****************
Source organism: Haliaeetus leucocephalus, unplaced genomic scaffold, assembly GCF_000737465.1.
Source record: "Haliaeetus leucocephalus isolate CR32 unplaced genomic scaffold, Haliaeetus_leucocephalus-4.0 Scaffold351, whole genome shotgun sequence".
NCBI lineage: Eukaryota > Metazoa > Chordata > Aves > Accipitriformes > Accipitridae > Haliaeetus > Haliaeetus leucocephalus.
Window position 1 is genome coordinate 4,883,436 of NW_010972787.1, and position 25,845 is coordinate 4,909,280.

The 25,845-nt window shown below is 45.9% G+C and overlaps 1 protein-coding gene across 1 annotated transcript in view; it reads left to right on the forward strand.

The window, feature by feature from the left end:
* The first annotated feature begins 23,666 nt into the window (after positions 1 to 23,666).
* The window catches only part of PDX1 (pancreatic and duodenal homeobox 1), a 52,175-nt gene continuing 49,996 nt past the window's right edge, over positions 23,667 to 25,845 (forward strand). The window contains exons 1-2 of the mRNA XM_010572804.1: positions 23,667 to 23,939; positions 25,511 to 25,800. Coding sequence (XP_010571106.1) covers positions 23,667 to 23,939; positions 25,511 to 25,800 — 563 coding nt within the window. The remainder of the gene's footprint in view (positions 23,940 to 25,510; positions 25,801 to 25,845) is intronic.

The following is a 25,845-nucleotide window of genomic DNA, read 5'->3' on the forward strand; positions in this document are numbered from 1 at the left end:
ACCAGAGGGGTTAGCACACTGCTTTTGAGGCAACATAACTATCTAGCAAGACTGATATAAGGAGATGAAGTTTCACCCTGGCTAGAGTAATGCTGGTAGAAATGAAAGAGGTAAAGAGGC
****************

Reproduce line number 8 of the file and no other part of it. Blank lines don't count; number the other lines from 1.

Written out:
* The window catches only part of PDX1 (pancreatic and duodenal homeobox 1), a 52,175-nt gene continuing 49,996 nt past the window's right edge, over positions 23,667 to 25,845 (forward strand). The window contains exons 1-2 of the mRNA XM_010572804.1: positions 23,667 to 23,939; positions 25,511 to 25,800. Coding sequence (XP_010571106.1) covers positions 23,667 to 23,939; positions 25,511 to 25,800 — 563 coding nt within the window. The remainder of the gene's footprint in view (positions 23,940 to 25,510; positions 25,801 to 25,845) is intronic.